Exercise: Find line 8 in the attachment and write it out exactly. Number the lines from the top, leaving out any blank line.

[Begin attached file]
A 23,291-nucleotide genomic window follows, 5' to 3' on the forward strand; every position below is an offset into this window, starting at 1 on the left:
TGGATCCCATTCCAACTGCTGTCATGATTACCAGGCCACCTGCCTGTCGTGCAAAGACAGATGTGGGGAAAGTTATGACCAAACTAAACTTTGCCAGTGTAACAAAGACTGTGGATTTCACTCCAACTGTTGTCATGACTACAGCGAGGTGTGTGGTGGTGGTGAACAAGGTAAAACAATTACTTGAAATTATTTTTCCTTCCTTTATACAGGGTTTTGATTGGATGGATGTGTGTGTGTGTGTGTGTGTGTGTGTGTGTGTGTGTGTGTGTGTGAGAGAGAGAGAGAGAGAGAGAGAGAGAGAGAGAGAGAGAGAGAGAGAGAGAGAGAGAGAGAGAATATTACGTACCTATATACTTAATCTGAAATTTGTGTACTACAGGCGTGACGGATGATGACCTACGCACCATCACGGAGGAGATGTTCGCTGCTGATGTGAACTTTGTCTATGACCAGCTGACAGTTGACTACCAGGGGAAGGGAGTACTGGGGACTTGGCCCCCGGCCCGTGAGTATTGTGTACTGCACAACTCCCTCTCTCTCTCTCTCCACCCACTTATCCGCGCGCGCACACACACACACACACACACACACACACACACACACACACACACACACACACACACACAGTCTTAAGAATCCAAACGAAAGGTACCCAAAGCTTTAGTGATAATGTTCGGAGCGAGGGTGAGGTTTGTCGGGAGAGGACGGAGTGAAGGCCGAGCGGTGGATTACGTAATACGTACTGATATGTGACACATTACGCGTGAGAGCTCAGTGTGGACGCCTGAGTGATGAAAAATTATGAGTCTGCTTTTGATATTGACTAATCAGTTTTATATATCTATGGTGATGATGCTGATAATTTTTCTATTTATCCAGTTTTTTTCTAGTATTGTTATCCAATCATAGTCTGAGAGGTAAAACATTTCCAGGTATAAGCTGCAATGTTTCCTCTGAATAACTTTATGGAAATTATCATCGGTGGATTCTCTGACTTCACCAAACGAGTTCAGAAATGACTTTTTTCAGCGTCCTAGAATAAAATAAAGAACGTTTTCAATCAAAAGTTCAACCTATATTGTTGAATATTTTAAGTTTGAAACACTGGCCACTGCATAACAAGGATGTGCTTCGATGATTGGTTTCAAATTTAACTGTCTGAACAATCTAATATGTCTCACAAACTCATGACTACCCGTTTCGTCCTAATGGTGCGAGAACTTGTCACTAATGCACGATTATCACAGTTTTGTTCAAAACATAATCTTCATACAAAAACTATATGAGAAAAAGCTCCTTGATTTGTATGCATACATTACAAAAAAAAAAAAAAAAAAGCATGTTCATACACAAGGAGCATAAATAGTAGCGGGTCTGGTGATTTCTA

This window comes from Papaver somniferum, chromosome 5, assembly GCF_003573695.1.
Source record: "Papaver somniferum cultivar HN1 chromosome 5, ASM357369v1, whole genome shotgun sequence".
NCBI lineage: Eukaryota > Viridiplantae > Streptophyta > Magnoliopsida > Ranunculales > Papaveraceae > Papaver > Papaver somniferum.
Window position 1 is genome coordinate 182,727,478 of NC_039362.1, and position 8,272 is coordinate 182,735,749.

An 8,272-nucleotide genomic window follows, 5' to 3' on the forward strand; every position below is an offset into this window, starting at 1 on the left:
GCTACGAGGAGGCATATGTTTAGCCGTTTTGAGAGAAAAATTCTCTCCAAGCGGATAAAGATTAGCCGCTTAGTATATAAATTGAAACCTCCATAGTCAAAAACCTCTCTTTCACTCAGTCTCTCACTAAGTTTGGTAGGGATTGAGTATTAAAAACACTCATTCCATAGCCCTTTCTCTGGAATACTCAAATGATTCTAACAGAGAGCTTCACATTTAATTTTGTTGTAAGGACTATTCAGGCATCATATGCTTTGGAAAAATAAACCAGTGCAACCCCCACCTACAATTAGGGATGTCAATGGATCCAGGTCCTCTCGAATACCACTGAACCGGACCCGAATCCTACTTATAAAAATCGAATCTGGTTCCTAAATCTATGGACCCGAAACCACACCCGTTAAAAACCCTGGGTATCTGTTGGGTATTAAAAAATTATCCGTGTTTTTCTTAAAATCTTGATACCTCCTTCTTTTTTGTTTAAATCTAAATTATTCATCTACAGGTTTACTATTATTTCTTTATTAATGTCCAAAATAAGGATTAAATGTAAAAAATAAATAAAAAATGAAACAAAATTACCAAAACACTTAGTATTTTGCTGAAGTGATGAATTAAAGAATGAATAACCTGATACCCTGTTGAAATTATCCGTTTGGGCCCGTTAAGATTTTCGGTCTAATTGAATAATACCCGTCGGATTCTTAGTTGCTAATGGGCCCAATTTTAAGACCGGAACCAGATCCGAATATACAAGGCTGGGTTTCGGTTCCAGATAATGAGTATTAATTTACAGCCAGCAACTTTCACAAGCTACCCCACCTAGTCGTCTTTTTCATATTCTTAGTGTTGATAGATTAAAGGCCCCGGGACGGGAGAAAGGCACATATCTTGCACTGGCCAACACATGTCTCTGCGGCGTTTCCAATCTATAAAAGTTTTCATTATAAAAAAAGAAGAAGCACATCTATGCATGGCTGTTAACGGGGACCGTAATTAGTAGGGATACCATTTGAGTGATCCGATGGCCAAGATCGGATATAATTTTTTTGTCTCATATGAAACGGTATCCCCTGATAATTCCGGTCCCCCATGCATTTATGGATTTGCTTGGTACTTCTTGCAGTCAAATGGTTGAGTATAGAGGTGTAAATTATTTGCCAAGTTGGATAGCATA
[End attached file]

GCTACGAGGAGGCATATGTTTAGCCGTTTTGAGAGAAAAATTCTCTCCAAGCGGATAAAGATTAGCCGCTTAGTATATAAATTGAAACCTCCATAGTCAAAAACCTCTCTTTCACTCAGTCTCTCACTAAGTTTGGTAGGGATTGAGTATTAAAAACACTCATTCCATAGCCCTTTCTCTGGAATACTCAAATGATTCTAACAGAGAGCTTCACATTTAATTTTGTTGTAAGGACTATTCAGGCATCATATGCTTTGGAAAAATAAACCAGTGCAACCCCCACCTACAATTAGGGATGTCAATGGATCCAGGTCCTCTCGAATACCACTGAACCGGACCCGAATCCTACTTATAAAAATCGAATCTGGTTCCTAAATCTATGGACCCGAAACCACACCCGTTAAAAACCCTGGGTATCTGTTGGGTATTAAAAAATTATCCGTGTTTTTCTTAAAATCTTGATACCTCCTTCTTTTTTGTTTAAATCTAAATTATTCATCTACAGGTTTACTATTATTTCTTTATTAATGTCCAAAATAAGGATTAAATGTAAAAAATAAATAAAAAATGAAACAAAATTACCAAAACACTTAGTATTTTGCTGAAGTGATGAATTAAAGAATGAATAACCTGATACCCTGTTGAAATTATCCGTTTGGGCCCGTTAAGATTTTCGGTCTAATTGAATAATACCCGTCGGATTCTTAGTTGCTAATGGGCCCAATTTTAAGACCGGAACCAGATCCGAATATACAAGGCTGGGTTTCGGTTCCAGATAATGAGTATTAATTTACAGCCAGCAACTTTCACAAGCTACCCCACCTAGTCGTCTTTTTCATATTCTTAGTGTTGATAGATTAAAGGCCCCGGGACGGGAGAAAGGCACATATCTTGCACTGGCCAACACATGTCTCTGCGGCGTTTCCAATCTATAAAAGTTTTCATTATAAAAAAAGAAGAAGCACATCTATGCATGGCTGTTAACGGGGACCGTAATTAGTAGGGATACCATTTGAGTGATCCGATGGCCAAGATCGGATATAATTTTTTTGTCTCATATGAAACGGTATCCCCTGATAATTCCGGTCCCCCATGCATTTATGGATTTGCTTGGTACTTCTTGCAGTCAAATGGTTGAGTATAGAGGTGTAAATTATTTGCCAAGTTGGATAGCATA